Andy Warhol Exhibit Opens In China, But His Chairman Mao Portraits Are Forbidden

The Power Station of Art in Shanghai has opened a new exhibition by Andy Warhol, but the famous pop artist’s portraits of Chairman Mao have been left out of the picture.

Agence France-Presse reports that the Andy Warhol Museum, which created the traveling exhibition, was told by the Chinese government that images of Mao would not be needed. Warhol painted many pictures of the Chinese revolutionary leader, such as this one hanging in Berlin shown here courtesy Wikimedia Commons.

As everyone knows, China has been reinventing itself as a capitalist superpower while still maintaining its Communist leadership. Images of Chairman Mao have been steadily disappearing from public display because the new China doesn’t jive with his idea of a peasant revolutionary Communist state. Bringing up memories of his Cultural Revolution, which saw countless works of art destroyed, also doesn’t sit well with Shanghai’s new image as a center for the arts.

The traveling exhibition, titled “Andy Warhol: 15 Minutes Eternal,” has already been to Singapore and Hong Kong and will run in Shanghai until July 28, at which point it will continue on to Beijing and Tokyo.

Beijing’s treasures endangered from modern development

During China’s Cultural Revolution, one of Mao’s bright ideas, people burned, broke, buried and threw out loads of items connected to the arts and intellectual pursuits. Lately, due to economic development, the treasures found in Beijing’s old neighborhoods are being removed in the name of development. Old houses along alleyways that date back to the imperial city are being torn down and modern buildings thrown up at a dizzying rate. Eighty-eight percent of the original, ancient neighborhoods are gone, according to this New York Times article.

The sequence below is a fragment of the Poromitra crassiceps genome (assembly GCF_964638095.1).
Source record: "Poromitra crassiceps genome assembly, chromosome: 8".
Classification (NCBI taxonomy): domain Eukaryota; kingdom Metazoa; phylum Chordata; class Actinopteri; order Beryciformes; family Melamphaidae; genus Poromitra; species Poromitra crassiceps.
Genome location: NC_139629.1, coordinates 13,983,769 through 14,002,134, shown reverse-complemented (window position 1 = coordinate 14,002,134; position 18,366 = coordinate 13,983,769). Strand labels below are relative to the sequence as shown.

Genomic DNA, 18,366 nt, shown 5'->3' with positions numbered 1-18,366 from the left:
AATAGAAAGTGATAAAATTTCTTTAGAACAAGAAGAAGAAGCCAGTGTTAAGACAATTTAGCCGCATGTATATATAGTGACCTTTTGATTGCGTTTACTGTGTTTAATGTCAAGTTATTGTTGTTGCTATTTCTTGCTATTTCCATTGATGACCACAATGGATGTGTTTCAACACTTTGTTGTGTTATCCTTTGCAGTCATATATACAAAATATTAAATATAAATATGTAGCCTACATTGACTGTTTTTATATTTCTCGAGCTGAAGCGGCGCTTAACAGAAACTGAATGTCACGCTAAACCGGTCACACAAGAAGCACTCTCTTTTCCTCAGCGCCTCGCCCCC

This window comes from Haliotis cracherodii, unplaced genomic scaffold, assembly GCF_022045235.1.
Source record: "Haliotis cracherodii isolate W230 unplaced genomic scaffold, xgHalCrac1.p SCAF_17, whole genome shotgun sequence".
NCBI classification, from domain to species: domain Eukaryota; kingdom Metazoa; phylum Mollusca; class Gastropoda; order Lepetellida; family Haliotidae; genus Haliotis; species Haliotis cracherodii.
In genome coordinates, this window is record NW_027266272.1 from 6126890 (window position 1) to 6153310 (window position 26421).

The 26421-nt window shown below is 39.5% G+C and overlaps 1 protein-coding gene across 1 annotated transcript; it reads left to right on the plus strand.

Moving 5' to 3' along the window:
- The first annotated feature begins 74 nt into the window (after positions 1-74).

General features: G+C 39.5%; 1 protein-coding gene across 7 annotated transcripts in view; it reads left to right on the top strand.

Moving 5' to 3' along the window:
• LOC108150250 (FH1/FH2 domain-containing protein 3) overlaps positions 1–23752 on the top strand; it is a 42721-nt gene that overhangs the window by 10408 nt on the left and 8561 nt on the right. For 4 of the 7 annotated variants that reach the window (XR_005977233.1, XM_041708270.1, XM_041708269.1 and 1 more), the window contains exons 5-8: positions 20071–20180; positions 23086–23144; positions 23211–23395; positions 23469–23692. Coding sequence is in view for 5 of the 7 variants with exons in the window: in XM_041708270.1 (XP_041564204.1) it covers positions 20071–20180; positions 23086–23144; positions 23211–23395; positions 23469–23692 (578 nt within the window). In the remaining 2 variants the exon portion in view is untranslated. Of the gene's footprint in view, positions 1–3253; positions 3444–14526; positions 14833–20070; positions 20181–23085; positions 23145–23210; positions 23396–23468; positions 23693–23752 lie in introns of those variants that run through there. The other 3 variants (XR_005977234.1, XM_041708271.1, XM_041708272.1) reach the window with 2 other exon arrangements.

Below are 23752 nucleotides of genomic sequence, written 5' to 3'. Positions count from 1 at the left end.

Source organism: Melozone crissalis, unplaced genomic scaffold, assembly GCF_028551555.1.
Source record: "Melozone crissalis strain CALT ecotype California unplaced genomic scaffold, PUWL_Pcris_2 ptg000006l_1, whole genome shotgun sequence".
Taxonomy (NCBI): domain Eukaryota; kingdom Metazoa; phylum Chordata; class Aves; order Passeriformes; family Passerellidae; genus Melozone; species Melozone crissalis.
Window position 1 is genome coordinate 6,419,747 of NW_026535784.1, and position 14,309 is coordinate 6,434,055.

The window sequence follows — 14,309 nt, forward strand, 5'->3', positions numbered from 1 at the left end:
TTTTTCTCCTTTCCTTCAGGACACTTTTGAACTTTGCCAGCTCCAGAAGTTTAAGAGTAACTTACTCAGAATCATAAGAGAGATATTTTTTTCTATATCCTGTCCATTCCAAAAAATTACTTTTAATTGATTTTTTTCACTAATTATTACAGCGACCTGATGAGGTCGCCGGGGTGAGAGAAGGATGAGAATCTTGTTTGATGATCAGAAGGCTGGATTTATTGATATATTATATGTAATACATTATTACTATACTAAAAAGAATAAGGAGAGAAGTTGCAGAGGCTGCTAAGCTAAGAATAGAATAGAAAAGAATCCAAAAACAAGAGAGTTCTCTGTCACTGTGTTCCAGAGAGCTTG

The article is mostly about one man who has taken up the cause to save the buildings’ architectural treasures like ornate doorways, screens and statues. Li Sontang has been collecting these items for years by going to sites where buildings are torn down. He’s able to get the goods for nothing and has paid workers to take away the heavy stuff. With the bounty Sontang has gathered, he started a museum.

The Songtangzhai Museum is housed in a two-story building from the Qing Dynasty (1644-1911) . With its $4.50 admission fee, the museum offers people a glimpse into what Beijing looked like before Mao and bulldozers showed up. I’m hoping that Beijing officials get a clue that they have a tourist hot spot if they stop tearing down what is left. Restore it to its earlier beauty and entice people to head there by the opening of interesting shops and eateries. All they need to do is turn to Singapore’s Boat Quay to see what can occur.

There was a neighborhood I visited in the mid-1990s that that was in back of Mao’s tomb. Of all we did in Beijing, wandering down the alleys was the highlight of our trip. One family who didn’t know English invited us into their humble house for tea. In one shop, I bought two carved wooden panels that were probably off of someone’s door. One panel is of children doing a dragon dance. The other shows another ceremony. I’m wondering if the neighborhood is still there anymore. I doubt it. How terrific it is that there are people like Li Sontang who recognize treasures and save them.